No. 25 Notre Dame rallies for 84-76 win over BC

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BOSTON (AP) Bonzie Colson remembered running around Boston College, having birthday parties and shooting around with some of the Eagles’ notable players when his dad was an assistant coach.

He was having fun again Tuesday night.

Colson scored 20 points, Matt Farrell had 19 and No. 25 Notre Dame overcame a 13-point first-half deficit for an 84-76 victory over Boston College, sending the Eagles to their 10th straight loss.

“I just remember a lot of times shooting around before practice, being a ball boy. Just trying to learn the game and learn from them,” said Colson, who recalled being around former Eagles like current NBA players Jared Dudley and Reggie Jackson to name a few.

“It’s been something that’s always been a huge part of my life and I’ll never forget those memories,” Colson said.

V.J. Beachem had 16 points and Steve Vasturia added 15 for the Fighting Irish (20-7, 9-5 Atlantic Coast Conference). It is coach Mike Brey’s 13th time winning at least 20 games with Notre Dame.

Ky Bowman led Boston College (9-18, 2-12) with 29 points and Mo Jeffers had 12.

BC had sliced it to 78-76 on Bowman’s two free throws with just under a minute to play, but Beachem grabbed an offensive rebound and was fouled on the ensuing possession. He hit both free throws with 24.1 seconds to play.

“When you get opportunities in the ACC, you’ve got to make the play,” BC coach Jim Christian said of the rebound. “We didn’t. It’s a short answer to a complicated question, but it’s the truth.”

The Fighting Irish trailed by 10 points early in the second half before outscoring BC 21-3 over a 4:50 span.

Consecutive 3s from Farrell 29 seconds apart tied it at 59 before Colson’s putback jam on their next possession gave them their first lead of the game with just under 13 minutes to play. Farrell let out a loud yell when he was running down the court.

“I think in the first half we weren’t playing with any energy or any of that passion we need to play with,” he said.

Farrell had committed to BC out of high school but opted out after Steve Donahue was fired in March 2014.

“I was thinking about some extra stuff,” he said. “Some guys called me `traitor.’ It was awesome.”

The Eagles had led by 13 points and posted a season-high for a first half with 49 points to open a 10-point lead at intermission. They shot 58.6 percent (17 of 29) and also went 9 for 10 from the free throw line.

BIG PICTURE

Notre Dame: The Fighting Irish need to take advantage of a softer portion of their schedule – with games coming up against North Carolina State, Georgia Tech and another with BC to have a chance to make a run to the top of the ACC.

Boston College: Like a number of games this season, the Eagles showed spunk but couldn’t close out a win. With leading scorer Jerome Robinson (19.4) struggling down the stretch, they really looked challenged offensively. He finished with 11 points on 3-of-12 shooting.

POLL IMPLICATIONS

Notre Dame: The Irish climbed back into the poll this week after being out for one week. A loss to BC and some weaker opponents coming up would have made it very hard to get back in the next few weeks.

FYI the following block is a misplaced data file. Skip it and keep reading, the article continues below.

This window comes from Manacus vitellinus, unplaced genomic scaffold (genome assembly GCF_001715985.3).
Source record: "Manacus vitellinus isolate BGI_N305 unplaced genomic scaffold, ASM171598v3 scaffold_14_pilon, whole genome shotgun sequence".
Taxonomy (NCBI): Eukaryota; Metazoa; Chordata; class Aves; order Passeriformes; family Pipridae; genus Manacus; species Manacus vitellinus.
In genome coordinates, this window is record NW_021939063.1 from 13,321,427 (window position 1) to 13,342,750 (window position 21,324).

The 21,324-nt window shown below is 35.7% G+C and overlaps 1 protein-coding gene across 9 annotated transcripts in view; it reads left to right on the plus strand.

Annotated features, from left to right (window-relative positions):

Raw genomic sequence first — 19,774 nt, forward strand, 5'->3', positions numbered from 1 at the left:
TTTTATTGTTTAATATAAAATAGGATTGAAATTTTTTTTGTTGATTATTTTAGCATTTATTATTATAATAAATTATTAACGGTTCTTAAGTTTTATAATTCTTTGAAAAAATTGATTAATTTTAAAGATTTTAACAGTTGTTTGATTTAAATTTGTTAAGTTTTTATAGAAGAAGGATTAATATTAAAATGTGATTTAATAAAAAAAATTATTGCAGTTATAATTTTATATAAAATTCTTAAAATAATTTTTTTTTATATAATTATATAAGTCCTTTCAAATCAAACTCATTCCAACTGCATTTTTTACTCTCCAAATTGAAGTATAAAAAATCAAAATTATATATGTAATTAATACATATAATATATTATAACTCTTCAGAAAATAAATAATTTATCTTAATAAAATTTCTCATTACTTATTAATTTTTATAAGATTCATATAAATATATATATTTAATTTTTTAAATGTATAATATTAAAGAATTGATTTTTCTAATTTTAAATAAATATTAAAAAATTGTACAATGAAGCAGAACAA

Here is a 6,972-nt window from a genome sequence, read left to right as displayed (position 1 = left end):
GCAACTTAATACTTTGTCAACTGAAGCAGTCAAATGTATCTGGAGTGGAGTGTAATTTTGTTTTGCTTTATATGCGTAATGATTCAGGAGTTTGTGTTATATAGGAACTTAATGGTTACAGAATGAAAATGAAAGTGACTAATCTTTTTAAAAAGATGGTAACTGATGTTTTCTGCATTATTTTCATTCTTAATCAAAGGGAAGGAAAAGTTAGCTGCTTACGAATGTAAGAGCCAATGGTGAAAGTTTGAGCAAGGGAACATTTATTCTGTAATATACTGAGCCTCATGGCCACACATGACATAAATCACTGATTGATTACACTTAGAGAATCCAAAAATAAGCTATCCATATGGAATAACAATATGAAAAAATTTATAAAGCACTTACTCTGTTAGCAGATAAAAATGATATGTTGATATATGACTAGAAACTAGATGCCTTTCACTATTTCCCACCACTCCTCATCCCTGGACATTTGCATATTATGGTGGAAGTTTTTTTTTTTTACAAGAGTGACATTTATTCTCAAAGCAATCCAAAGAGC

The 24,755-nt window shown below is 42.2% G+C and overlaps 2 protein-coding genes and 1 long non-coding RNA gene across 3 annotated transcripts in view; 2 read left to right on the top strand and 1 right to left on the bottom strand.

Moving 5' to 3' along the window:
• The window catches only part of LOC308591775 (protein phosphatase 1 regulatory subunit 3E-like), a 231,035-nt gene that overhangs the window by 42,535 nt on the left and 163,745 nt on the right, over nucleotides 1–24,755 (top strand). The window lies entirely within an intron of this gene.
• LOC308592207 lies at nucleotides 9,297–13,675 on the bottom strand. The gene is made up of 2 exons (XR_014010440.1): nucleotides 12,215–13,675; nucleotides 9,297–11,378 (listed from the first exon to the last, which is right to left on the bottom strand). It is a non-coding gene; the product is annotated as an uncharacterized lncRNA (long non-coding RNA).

NICE RUN

Brey talked about how consistent his program has remained in its fourth season in the ACC, posting a third straight 20-win season.

“We’ve been on a great run,” he said. “I’m really proud of our program. We had a pretty consistent program when were in the Big East. I was worried bringing it to the ACC.”

FAMILY HISTORY

Colson’s dad – also Bonzie – was an assistant at BC under Al Skinner for nine years.

NUMBER CHANGE

BC forward Conar Tava wore No. 30 instead of his usual No. 2 for the second half after playing the final few minutes of the first with a large tear down the left side.

UP NEXT

Notre Dame: At NC State on Saturday.

Boston College: At No. 17 Florida State on Monday. The Eagles are 0-6 on the road in league play.

More AP college basketball: http://www.collegebasketball.ap.org and https://twitter.com/AP-Top25.

Duke lands Steward, third commitment in the Class of 2020

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Duke landed their third commitment in the Class of 2020 on Wednesday, as Chicago shooting guard D.J. Steward pledged to play his college ball for Coach K.

A high-volume scorer and potent shot-maker, the 6-foot-2 Steward visited Duke over the weekend before committing.

“Me and my family were amazed on our official visit, we loved the principals of Duke, and how united Duke is as a basketball program,” Steward told Rivals.com. “At Duke I will be able to get the best of both worlds; education wise and on the court playing on the biggest stage possible night in and night out.

“I will get to chase my goals and be one step closer to achieving my dream of playing in the NBA. Also I will be able to develop as a person off the court and as a ball player while playing under the most winningest coach in history, Coach K.”

Steward joins five-star forward Jalen Johnson and five-star point guard Jeremy Roach in Duke’s 2020 recruiting class. Johnson is the quintessential small-ball four that we have seen arrive in Durham in recent classes, while Roach appears to be the heir apparent to Tre Jones at the point guard spot. Steward should fit in nicely playing off the ball for the Blue Devils, who can always use some excess shot-making.

Duke is far from done here, as they are in the mix for the likes of Walker Kessler, Ziaire Williams and Henry Coleman.

New York senator the latest to propose bill to abolish amateurism

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A second state now has legislation in the works that would make it legal for college athletes to profit off of their name, image and likeness.

Kevin Parker, a New York state senator from Brooklyn, has proposed a bill similar to California’s Fair Pay To Play act, not only giving college athletes the ability to sell their NIL rights but also requiring athletic departments to give a 15 percent share of their annual revenue to the student-athletes. California’s bill, which will go into effect in 2023 if it is signed into law by Governor Gavin Newsom, would make removing a student-athlete from their scholarship for accepting endorsement money illegal.